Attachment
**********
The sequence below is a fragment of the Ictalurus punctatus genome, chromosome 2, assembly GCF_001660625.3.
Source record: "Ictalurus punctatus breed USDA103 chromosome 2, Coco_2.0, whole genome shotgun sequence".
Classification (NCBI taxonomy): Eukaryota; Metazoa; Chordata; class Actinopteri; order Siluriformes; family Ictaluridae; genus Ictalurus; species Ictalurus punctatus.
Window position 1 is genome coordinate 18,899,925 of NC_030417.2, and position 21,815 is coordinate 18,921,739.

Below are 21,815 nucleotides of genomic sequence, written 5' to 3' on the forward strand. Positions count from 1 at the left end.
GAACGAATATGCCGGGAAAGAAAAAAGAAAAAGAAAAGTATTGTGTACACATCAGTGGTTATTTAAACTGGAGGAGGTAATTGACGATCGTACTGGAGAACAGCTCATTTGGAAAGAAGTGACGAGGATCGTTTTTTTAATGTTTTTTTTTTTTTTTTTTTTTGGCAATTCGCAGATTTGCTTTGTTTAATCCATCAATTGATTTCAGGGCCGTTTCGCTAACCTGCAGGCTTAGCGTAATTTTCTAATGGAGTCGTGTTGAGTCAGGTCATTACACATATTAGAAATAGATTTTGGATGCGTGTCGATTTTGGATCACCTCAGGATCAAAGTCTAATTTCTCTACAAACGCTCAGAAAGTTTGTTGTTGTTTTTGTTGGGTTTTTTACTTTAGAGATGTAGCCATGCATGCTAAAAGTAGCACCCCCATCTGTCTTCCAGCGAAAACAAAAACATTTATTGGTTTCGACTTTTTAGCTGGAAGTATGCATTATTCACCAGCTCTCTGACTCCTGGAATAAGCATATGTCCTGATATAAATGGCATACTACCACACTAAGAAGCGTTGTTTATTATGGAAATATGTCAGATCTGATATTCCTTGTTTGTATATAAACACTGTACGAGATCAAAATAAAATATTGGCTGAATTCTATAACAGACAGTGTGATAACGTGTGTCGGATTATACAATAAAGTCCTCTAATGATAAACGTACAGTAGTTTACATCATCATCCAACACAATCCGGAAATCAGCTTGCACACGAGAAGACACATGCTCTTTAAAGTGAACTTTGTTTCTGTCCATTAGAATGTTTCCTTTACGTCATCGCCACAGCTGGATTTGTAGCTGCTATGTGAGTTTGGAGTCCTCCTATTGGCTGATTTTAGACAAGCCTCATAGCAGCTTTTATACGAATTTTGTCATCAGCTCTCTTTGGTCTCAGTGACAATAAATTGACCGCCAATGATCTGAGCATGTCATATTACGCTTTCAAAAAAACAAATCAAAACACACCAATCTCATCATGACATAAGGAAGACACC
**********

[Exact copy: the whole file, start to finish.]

The sequence below is a fragment of the Ictalurus punctatus genome, chromosome 2, assembly GCF_001660625.3.
Source record: "Ictalurus punctatus breed USDA103 chromosome 2, Coco_2.0, whole genome shotgun sequence".
Classification (NCBI taxonomy): Eukaryota; Metazoa; Chordata; class Actinopteri; order Siluriformes; family Ictaluridae; genus Ictalurus; species Ictalurus punctatus.
Window position 1 is genome coordinate 18,899,925 of NC_030417.2, and position 21,815 is coordinate 18,921,739.

Below are 21,815 nucleotides of genomic sequence, written 5' to 3' on the forward strand. Positions count from 1 at the left end.
GAACGAATATGCCGGGAAAGAAAAAAGAAAAAGAAAAGTATTGTGTACACATCAGTGGTTATTTAAACTGGAGGAGGTAATTGACGATCGTACTGGAGAACAGCTCATTTGGAAAGAAGTGACGAGGATCGTTTTTTTAATGTTTTTTTTTTTTTTTTTTTTTGGCAATTCGCAGATTTGCTTTGTTTAATCCATCAATTGATTTCAGGGCCGTTTCGCTAACCTGCAGGCTTAGCGTAATTTTCTAATGGAGTCGTGTTGAGTCAGGTCATTACACATATTAGAAATAGATTTTGGATGCGTGTCGATTTTGGATCACCTCAGGATCAAAGTCTAATTTCTCTACAAACGCTCAGAAAGTTTGTTGTTGTTTTTGTTGGGTTTTTTACTTTAGAGATGTAGCCATGCATGCTAAAAGTAGCACCCCCATCTGTCTTCCAGCGAAAACAAAAACATTTATTGGTTTCGACTTTTTAGCTGGAAGTATGCATTATTCACCAGCTCTCTGACTCCTGGAATAAGCATATGTCCTGATATAAATGGCATACTACCACACTAAGAAGCGTTGTTTATTATGGAAATATGTCAGATCTGATATTCCTTGTTTGTATATAAACACTGTACGAGATCAAAATAAAATATTGGCTGAATTCTATAACAGACAGTGTGATAACGTGTGTCGGATTATACAATAAAGTCCTCTAATGATAAACGTACAGTAGTTTACATCATCATCCAACACAATCCGGAAATCAGCTTGCACACGAGAAGACACATGCTCTTTAAAGTGAACTTTGTTTCTGTCCATTAGAATGTTTCCTTTACGTCATCGCCACAGCTGGATTTGTAGCTGCTATGTGAGTTTGGAGTCCTCCTATTGGCTGATTTTAGACAAGCCTCATAGCAGCTTTTATACGAATTTTGTCATCAGCTCTCTTTGGTCTCAGTGACAATAAATTGACCGCCAATGATCTGAGCATGTCATATTACGCTTTCAAAAAAACAAATCAAAACACACCAATCTCATCATGACATAAGGAAGACACC